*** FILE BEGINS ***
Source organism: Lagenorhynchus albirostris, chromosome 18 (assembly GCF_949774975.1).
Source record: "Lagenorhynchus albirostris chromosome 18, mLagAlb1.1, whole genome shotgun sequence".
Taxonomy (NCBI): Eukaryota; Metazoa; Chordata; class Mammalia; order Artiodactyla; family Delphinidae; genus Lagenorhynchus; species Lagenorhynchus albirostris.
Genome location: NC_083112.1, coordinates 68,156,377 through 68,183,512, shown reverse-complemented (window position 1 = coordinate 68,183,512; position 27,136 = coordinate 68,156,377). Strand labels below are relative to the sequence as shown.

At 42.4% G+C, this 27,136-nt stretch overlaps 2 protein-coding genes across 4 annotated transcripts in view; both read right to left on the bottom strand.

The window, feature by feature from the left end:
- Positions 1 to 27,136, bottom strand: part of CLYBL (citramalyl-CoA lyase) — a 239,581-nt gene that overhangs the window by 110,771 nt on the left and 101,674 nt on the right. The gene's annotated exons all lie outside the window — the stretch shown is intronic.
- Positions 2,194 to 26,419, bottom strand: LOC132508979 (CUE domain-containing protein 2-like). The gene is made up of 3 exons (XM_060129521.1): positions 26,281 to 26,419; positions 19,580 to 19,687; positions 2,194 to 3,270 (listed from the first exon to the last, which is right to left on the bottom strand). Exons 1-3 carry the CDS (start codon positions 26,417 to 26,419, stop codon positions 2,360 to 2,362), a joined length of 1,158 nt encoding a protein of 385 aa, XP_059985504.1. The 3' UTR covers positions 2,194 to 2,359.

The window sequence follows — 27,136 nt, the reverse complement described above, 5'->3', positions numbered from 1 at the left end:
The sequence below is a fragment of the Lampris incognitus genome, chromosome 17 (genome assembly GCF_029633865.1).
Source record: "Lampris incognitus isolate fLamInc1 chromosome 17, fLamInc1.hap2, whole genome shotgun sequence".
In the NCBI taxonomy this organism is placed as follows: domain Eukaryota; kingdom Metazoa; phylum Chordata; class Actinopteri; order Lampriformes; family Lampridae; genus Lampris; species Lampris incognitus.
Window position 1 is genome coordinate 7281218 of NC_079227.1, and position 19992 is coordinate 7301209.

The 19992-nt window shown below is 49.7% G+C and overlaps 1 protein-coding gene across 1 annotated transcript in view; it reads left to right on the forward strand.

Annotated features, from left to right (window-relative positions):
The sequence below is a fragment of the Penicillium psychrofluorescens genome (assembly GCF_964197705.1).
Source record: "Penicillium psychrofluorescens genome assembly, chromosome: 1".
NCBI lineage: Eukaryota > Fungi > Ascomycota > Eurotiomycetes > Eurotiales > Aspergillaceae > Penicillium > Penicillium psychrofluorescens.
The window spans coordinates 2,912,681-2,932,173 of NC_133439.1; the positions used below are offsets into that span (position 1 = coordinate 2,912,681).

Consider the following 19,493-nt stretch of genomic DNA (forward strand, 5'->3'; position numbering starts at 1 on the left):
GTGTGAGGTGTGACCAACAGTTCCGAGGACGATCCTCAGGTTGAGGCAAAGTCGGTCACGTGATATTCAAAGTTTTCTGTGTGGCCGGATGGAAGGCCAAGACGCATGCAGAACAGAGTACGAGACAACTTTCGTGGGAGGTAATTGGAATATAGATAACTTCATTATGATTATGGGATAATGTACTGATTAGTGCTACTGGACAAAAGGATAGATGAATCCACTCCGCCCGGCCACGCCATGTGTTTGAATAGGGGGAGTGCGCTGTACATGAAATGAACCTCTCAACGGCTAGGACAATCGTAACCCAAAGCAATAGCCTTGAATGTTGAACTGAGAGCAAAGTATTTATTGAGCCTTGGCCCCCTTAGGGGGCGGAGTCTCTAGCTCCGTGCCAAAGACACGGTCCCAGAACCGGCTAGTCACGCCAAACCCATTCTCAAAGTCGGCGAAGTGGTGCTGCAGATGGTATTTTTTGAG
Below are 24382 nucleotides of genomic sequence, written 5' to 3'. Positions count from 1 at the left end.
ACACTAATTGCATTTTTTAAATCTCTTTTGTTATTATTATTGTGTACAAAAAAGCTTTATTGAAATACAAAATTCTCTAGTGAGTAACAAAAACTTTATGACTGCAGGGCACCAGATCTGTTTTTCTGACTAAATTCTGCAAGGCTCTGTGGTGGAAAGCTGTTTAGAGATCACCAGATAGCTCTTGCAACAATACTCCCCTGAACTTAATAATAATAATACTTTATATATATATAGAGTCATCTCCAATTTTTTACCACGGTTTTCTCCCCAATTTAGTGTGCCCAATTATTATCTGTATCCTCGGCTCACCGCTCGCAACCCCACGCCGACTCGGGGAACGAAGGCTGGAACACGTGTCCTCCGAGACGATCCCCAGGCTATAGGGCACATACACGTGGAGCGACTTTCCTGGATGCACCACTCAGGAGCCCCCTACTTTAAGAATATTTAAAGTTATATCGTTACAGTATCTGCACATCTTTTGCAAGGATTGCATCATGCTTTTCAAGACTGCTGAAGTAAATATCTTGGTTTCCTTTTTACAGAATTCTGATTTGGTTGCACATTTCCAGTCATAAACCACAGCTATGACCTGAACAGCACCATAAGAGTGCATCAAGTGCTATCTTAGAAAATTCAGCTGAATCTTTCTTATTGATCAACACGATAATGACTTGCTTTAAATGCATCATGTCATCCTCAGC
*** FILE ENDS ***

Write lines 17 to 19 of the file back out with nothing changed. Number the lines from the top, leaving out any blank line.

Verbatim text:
Source record: "Penicillium psychrofluorescens genome assembly, chromosome: 1".
NCBI lineage: Eukaryota > Fungi > Ascomycota > Eurotiomycetes > Eurotiales > Aspergillaceae > Penicillium > Penicillium psychrofluorescens.
The window spans coordinates 2,912,681-2,932,173 of NC_133439.1; the positions used below are offsets into that span (position 1 = coordinate 2,912,681).